Gov. Ed Rendell and members of the Pennsylvania Legislature pulled a few muscles patting themselves on the back after the recent budget agreement was reached. The Legislature is now on its traditional 10-week summer vacation, but Pennsylvania lawmakers left plenty of important work undone. At the top of the list is property tax relief, a promise legislators have failed to keep for 30 years (not to mention the five years of empty rhetoric by Rendell.) If you don't read The Mercury, you missed a terrific editorial on another disappointing session by the most expensive legislature in the United States. Here's today's editorial in its entirety. — Tony
Legislature leaves for summer with work half finished
Anyone sighing with relief as Pennsylvania legislators last week approved a budget —16 days late — should catch their breath.
The final budget left a lot to be desired.
First and of course most important to residents of this area, the folks in Harrisburg left for the summer without addressing the critical need for property tax reform.
Not that we expected anything, but the failure again this year to deal with the most pressing issue facing Pennsylvanians cannot go by unnoticed.
This year was the year of reform, legislators like to remind constituents, but what does it matter if the business being conducted more openly still fails to include the tough job, like reforming the system of funding public schools?
Besides a promise from state Rep. Sam Rohrer, R-128th, to introduce a new version of the Commonwealth Caucus plan, there wasn’t even a mention of property tax reform in the final weeks of the session.
The budget that was adopted also fails to include money for hazardous sites cleanup, an issue that will have a detrimental impact on just about every town or township in this once-industrial region.
Thanks to a tough bipartisan stand by area representatives, the Senate attempt to raid parks and libraries grants failed. But when the House saved one part of the flawed plan, it fell short on the other part.
State Rep. Kate Harper, R-61st Dist., said the coalition succeeded in stopping the raid on Keystone grants. But, she added, "the bad news is there is no money in the general fund for HSCA, even though we have $225 million in an unappropriated surplus and $80 million in tax credits for filmmaking in Pennsylvania."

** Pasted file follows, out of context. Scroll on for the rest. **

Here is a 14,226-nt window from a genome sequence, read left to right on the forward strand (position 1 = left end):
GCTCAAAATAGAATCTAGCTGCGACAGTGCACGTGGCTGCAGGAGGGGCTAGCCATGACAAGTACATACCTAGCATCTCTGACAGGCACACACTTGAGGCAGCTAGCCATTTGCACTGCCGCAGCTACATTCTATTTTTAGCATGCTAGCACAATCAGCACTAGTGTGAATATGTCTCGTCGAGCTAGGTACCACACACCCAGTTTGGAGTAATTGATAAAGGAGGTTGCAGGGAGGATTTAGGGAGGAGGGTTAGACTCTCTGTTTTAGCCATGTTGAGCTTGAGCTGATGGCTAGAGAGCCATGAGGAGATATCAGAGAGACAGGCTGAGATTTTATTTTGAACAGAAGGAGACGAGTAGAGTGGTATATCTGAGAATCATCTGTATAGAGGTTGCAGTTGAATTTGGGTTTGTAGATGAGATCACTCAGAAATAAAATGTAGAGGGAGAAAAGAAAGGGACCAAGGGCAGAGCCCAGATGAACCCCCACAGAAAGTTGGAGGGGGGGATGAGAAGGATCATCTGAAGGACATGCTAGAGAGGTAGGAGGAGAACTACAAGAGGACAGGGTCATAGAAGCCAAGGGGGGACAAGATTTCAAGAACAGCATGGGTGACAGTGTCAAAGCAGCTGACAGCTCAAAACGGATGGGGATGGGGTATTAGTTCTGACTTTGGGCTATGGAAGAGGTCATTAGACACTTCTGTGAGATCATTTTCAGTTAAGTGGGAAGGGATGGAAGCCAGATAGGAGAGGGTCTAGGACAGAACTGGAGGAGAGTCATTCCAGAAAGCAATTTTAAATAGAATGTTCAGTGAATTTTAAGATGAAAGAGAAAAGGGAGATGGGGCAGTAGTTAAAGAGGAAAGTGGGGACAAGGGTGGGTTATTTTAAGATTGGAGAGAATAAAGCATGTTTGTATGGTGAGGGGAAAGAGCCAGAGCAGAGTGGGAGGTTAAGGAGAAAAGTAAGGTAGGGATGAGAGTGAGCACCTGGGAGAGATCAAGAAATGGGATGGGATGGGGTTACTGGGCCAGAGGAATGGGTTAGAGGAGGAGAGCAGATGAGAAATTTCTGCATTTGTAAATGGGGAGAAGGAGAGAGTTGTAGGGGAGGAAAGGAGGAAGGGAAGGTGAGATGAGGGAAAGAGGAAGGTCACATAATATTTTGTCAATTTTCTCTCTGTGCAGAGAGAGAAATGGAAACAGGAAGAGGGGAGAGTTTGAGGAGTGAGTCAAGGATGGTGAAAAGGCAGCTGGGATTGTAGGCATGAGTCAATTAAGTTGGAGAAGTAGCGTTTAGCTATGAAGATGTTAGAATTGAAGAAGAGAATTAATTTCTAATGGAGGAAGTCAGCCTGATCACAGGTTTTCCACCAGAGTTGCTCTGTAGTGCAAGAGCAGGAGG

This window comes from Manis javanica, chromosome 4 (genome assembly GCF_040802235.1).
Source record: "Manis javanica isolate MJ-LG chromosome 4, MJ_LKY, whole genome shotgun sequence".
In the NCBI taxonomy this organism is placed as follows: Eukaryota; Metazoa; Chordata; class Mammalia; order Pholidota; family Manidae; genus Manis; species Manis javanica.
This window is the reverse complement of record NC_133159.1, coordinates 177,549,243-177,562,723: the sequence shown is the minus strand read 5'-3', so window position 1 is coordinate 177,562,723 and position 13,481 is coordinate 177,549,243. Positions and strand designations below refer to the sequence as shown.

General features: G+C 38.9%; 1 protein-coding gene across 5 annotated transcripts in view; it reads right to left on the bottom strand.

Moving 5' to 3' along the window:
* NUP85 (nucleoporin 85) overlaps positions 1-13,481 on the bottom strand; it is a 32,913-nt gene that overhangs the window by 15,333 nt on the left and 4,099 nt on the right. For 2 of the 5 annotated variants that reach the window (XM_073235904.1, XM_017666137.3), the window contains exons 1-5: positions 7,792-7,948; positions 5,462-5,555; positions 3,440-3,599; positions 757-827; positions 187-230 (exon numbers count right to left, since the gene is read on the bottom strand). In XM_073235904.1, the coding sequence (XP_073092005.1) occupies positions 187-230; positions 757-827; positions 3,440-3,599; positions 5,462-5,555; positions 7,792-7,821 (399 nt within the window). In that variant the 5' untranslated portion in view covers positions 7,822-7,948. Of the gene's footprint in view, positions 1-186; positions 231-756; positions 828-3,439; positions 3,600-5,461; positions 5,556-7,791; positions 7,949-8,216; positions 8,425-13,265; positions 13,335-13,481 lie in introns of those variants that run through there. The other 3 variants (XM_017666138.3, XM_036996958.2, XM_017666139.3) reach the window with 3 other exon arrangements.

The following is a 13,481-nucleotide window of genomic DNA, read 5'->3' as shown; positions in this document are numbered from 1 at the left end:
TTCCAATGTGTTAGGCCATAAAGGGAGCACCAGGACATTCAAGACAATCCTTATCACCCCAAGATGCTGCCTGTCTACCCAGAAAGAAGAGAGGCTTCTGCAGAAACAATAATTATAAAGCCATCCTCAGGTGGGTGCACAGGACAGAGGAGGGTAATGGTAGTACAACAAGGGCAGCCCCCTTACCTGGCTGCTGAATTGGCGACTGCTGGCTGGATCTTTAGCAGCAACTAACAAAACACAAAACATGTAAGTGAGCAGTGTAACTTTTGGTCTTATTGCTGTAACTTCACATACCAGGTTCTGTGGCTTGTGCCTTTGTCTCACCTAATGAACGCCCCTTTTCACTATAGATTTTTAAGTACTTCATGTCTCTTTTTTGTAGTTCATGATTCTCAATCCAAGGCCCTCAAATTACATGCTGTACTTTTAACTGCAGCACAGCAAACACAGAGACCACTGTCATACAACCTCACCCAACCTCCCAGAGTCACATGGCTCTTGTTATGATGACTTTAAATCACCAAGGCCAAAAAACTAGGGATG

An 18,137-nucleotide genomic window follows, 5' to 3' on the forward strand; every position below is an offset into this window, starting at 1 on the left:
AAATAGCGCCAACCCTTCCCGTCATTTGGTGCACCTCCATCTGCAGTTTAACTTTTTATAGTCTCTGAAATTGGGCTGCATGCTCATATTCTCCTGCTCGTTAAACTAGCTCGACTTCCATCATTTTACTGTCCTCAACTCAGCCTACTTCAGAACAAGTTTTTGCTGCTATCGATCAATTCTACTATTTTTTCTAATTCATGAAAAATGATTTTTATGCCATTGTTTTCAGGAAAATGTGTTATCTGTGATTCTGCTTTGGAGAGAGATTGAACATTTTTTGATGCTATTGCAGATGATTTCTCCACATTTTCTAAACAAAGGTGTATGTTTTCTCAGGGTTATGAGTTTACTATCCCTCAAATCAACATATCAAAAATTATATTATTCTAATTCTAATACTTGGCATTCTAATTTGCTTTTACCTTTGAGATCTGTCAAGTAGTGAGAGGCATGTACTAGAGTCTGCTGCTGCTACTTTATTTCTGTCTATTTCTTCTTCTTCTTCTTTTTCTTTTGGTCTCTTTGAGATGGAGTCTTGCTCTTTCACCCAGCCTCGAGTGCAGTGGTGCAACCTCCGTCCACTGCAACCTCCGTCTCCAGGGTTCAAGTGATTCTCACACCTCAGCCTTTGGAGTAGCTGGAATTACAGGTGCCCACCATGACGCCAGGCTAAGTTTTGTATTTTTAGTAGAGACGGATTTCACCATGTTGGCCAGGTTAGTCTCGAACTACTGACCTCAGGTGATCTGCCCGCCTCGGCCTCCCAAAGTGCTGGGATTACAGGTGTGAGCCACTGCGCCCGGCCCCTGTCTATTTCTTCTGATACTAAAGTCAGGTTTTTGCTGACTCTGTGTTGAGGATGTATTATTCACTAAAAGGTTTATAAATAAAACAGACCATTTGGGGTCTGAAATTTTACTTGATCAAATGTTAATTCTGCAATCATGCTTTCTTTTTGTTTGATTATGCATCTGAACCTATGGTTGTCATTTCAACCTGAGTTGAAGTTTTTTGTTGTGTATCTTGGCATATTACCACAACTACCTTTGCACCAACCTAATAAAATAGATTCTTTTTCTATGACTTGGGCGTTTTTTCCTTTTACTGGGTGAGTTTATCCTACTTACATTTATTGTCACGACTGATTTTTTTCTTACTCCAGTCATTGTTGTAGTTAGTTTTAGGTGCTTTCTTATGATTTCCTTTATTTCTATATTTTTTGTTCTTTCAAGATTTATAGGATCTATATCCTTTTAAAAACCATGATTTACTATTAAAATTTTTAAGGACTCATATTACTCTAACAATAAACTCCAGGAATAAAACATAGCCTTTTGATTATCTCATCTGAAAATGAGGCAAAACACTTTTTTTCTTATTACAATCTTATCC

HSCA is the Hazardous Sites Cleanup Act which the Senate had proposed to fund by shifting money from the Keystone grants program.
"We can subsidize filmmakers, but we can’t find the money to clean up pollution in our own back yards," Harper said.
In addition to the $75 million Film Tax Credit lawmakers inserted into the budget at the request of Gov. Ed Rendell, the 2007-08 budget contains hundreds of millions of dollars in pork spending disguised as "Walking Around Money" or WAMs, which the governor and legislative leaders can spend as they wish.
The WAM funds are hidden under budget items such as "opportunity grant program," "customized job training," "community conservation and employment" and "community action team."
The total for all WAMs is more than $250 million.
Other questionable spending, outlined in H.B. 1631, includes $1.5 billion in economic development funds to build a new hockey arena for the Pittsburgh Penguins and expand the Philadelphia Convention Center.
Meanwhile, this is a budget without a penny set aside to deal with TCE contamination in more than 100 wells in Upper Pottsgrove or to clean up air or groundwater pollution in Bally, Douglassville, or Lower Providence.
Are making movies and building convention centers the most pressing needs in the state right now?
Ask Pennsylvania taxpayers if they'd like to have the $1.5 billion back as tax cuts or if they want it spent to subsidize corporate projects.
Ask voters if they want to applaud the Legislature for a job that only got half the work done.
Like 2006 and 2005, summer comes and goes with the same refrain: Better luck next year.
Copyright 2007, The Mercury